Tuesday, September 9, 2008

Latin American Scholar Discusses 'Public Policy, Poverty And Inequality' at Washington College

Chestertown, MD — Brazil is home to one of the most thriving, dynamic cultures in Latin America, but also to serious poverty issues as well. Professor Lucas González of the Universidad Católica Argentina will explore this subject when he presents "Public Policy, Poverty and Inequality" at Washington College's Litrenta Lecture Hall on Wednesday, September 24, at 7:30 p.m. The lecture is presented by the Goldstein Program in Public Affairs.

González, a Ph.D. candidate in political science at the University of Notre Dame, is currently working on his dissertation on federalism and fiscal relations between the central government and subnational units in Argentina and Brazil. He holds an MSc in Latin American Studies from the University of Oxford and an M.A. in public policy from Georgetown University-UNSAM.

González received a Fulbright Scholarship in 2003-05 and a Chevening-British Council Scholarship in 2002-03, as well as the "Presidency of the Nation" Award for the best student in political science and international relations in Argentina (1998).

The former assistant editor of the newsletter of the American Political Science Association Organized Section in Comparative Politics, González has taught at various universities in Argentina, including the Universidad Católica Argentina, Escuela Nacional de Gobierno and Católica de Córdoba.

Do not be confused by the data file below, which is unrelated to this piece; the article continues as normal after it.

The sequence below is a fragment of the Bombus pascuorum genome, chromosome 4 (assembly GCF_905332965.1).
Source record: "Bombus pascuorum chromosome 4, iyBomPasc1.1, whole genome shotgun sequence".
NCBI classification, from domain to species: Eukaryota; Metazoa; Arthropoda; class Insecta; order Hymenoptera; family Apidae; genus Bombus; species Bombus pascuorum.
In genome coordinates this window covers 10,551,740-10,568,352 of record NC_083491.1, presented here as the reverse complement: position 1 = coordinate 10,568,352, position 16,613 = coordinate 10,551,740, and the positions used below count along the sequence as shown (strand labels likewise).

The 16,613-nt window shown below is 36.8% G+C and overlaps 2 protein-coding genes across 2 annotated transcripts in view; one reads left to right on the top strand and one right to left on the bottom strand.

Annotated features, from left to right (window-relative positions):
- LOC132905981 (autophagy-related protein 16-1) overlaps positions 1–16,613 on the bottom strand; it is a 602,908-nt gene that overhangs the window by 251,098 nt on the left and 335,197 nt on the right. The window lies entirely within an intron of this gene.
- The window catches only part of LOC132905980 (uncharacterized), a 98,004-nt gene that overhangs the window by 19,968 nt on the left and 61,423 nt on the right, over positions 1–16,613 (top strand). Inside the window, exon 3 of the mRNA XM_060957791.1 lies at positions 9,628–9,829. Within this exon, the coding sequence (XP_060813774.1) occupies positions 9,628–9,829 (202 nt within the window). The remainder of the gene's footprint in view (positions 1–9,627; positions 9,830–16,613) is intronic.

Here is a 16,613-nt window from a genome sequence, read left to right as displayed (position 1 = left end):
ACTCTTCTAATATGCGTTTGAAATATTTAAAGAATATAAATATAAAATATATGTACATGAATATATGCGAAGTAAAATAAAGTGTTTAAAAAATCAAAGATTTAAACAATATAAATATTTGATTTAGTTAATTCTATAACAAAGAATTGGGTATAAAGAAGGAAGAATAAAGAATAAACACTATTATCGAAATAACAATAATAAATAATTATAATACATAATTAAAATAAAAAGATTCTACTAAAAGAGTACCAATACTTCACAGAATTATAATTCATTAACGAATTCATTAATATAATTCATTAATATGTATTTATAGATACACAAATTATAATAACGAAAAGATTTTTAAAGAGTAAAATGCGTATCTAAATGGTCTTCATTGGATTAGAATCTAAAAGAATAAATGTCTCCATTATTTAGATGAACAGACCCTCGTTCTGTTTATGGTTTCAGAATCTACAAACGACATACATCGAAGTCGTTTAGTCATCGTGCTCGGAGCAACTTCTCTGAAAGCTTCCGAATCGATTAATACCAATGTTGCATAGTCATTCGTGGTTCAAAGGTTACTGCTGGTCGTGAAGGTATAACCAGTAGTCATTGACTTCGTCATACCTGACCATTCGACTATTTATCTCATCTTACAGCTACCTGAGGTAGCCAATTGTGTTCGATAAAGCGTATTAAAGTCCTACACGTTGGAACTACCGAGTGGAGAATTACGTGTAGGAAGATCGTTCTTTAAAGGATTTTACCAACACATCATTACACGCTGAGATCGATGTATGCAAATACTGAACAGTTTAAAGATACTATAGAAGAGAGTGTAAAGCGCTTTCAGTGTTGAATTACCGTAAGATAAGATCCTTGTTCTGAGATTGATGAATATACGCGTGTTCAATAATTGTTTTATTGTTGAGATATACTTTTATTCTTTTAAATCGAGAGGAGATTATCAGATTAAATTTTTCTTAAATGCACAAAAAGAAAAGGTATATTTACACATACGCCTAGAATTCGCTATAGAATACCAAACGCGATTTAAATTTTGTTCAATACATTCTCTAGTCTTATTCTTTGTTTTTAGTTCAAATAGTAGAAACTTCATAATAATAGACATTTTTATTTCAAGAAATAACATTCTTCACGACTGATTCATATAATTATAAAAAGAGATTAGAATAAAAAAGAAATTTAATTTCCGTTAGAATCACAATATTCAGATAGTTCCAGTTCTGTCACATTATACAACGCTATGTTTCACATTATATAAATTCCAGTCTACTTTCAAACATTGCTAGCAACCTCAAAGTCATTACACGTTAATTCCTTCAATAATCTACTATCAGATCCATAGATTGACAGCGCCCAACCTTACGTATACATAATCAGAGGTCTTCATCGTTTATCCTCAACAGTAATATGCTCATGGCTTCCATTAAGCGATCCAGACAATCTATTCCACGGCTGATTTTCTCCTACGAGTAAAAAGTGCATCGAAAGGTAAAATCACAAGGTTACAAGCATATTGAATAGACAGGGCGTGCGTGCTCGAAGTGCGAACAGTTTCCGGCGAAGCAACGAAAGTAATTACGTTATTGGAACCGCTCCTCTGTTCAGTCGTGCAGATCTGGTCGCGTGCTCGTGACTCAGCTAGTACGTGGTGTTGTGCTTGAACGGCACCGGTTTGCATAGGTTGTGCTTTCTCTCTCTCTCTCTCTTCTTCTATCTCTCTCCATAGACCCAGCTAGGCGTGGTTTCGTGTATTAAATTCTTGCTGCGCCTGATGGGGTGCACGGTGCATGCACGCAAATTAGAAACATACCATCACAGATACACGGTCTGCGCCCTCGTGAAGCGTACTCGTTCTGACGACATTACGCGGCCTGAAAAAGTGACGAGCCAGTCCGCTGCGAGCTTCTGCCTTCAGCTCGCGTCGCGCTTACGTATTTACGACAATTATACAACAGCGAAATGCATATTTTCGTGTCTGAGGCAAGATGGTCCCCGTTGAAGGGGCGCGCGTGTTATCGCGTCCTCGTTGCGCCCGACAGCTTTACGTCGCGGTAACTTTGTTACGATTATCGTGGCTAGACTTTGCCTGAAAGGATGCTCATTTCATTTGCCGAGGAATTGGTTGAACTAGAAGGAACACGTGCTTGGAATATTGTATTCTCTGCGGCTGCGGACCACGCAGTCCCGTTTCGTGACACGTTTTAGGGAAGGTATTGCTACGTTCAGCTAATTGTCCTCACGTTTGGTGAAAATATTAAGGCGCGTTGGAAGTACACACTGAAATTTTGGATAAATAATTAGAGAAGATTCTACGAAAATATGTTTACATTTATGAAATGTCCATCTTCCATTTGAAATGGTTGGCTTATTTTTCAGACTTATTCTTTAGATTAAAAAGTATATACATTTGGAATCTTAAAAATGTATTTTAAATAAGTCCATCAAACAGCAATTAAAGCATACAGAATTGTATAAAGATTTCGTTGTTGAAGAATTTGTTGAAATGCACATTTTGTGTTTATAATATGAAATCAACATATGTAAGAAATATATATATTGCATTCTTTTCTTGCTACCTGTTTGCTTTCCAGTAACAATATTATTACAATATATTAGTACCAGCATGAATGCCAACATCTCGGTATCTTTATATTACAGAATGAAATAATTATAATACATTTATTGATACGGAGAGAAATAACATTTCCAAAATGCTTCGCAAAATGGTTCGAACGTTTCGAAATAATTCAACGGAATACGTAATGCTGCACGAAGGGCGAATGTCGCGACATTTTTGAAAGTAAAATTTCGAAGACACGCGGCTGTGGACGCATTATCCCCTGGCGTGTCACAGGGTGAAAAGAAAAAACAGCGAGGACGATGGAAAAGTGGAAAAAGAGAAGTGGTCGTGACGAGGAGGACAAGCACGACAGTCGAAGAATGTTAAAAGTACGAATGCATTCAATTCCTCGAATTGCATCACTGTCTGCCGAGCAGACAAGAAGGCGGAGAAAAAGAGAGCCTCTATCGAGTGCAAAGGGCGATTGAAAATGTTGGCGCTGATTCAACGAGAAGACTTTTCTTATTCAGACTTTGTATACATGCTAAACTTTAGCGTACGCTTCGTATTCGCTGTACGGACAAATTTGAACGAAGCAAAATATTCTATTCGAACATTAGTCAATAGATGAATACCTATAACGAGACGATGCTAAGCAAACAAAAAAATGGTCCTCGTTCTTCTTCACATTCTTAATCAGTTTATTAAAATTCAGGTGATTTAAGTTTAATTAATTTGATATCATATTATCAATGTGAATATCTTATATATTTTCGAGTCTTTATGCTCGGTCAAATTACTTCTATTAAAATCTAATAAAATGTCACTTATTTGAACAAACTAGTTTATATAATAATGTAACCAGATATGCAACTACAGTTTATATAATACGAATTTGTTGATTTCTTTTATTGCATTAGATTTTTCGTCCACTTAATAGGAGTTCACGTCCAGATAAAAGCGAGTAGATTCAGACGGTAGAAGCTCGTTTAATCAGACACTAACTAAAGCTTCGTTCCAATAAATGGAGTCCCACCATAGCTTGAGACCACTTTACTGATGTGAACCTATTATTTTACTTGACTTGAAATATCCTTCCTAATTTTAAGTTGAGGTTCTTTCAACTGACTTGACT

González has served on the staff of the Office of the President of Argentina, working as a researcher for the federal Institute of Public Administration and the Secretary for Strategic Planning. He has coauthored two books and written numerous articles in edited volumes and peer-reviewed journals.

The Louis L. Goldstein Program in Public Affairs was established in 1990 to encourage students to enter public service by introducing them to exemplary leaders, both in and out of government. The Goldstein Program has hosted journalists, political activists, foreign policy analysts, diplomats, military commanders and government officials of both national and international stature.

The Goldstein Program sponsors lectures, symposia, visiting fellows, student participation in models and conferences, and other projects that bring students and faculty together with leaders experienced in developing public policy.

Litrenta Lecture Hall is located in the John S. Toll Science Center. Admission to "Public Policy, Poverty and Inequality" is free and open to the public.

September 9, 2008

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